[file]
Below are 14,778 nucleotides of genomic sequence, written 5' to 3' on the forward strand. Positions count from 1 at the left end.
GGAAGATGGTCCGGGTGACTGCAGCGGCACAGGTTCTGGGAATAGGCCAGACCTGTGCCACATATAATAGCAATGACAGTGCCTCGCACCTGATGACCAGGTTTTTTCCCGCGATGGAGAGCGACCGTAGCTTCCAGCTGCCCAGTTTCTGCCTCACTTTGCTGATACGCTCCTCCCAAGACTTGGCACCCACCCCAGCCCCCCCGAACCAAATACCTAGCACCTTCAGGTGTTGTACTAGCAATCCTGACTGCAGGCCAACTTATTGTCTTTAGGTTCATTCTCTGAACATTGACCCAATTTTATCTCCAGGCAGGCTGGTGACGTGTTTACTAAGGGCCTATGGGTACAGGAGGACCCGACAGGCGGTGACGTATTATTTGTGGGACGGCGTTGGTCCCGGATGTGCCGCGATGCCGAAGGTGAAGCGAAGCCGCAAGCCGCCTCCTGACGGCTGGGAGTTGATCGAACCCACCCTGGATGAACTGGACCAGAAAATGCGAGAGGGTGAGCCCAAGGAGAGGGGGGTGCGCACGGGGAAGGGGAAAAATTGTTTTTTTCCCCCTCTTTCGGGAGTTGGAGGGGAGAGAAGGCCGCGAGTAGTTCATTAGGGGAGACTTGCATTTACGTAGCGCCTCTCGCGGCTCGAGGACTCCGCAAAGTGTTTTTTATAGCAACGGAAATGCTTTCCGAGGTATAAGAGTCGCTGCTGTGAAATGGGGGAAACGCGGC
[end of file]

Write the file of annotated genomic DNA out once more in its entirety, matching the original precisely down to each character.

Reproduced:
Below are 14,778 nucleotides of genomic sequence, written 5' to 3' on the forward strand. Positions count from 1 at the left end.
GGAAGATGGTCCGGGTGACTGCAGCGGCACAGGTTCTGGGAATAGGCCAGACCTGTGCCACATATAATAGCAATGACAGTGCCTCGCACCTGATGACCAGGTTTTTTCCCGCGATGGAGAGCGACCGTAGCTTCCAGCTGCCCAGTTTCTGCCTCACTTTGCTGATACGCTCCTCCCAAGACTTGGCACCCACCCCAGCCCCCCCGAACCAAATACCTAGCACCTTCAGGTGTTGTACTAGCAATCCTGACTGCAGGCCAACTTATTGTCTTTAGGTTCATTCTCTGAACATTGACCCAATTTTATCTCCAGGCAGGCTGGTGACGTGTTTACTAAGGGCCTATGGGTACAGGAGGACCCGACAGGCGGTGACGTATTATTTGTGGGACGGCGTTGGTCCCGGATGTGCCGCGATGCCGAAGGTGAAGCGAAGCCGCAAGCCGCCTCCTGACGGCTGGGAGTTGATCGAACCCACCCTGGATGAACTGGACCAGAAAATGCGAGAGGGTGAGCCCAAGGAGAGGGGGGTGCGCACGGGGAAGGGGAAAAATTGTTTTTTTCCCCCTCTTTCGGGAGTTGGAGGGGAGAGAAGGCCGCGAGTAGTTCATTAGGGGAGACTTGCATTTACGTAGCGCCTCTCGCGGCTCGAGGACTCCGCAAAGTGTTTTTTATAGCAACGGAAATGCTTTCCGAGGTATAAGAGTCGCTGCTGTGAAATGGGGGAAACGCGGC